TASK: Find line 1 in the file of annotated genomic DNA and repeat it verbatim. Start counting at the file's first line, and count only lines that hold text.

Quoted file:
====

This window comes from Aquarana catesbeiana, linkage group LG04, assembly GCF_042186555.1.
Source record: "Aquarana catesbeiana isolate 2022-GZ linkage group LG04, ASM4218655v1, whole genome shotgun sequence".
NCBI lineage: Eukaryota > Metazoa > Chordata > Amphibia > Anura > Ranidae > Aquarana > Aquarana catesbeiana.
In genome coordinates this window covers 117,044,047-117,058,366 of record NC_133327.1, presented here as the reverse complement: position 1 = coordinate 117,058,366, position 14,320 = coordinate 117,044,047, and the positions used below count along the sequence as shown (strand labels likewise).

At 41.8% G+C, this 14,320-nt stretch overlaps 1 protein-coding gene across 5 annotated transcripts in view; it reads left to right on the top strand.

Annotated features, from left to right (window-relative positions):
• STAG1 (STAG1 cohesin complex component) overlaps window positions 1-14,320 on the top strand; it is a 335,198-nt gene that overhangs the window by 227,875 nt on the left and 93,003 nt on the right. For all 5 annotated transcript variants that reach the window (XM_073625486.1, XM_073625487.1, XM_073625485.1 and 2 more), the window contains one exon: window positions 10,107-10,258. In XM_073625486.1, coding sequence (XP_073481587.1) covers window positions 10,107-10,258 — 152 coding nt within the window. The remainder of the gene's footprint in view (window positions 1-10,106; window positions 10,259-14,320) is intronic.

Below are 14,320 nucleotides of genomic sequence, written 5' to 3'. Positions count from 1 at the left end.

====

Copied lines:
This window comes from Aquarana catesbeiana, linkage group LG04, assembly GCF_042186555.1.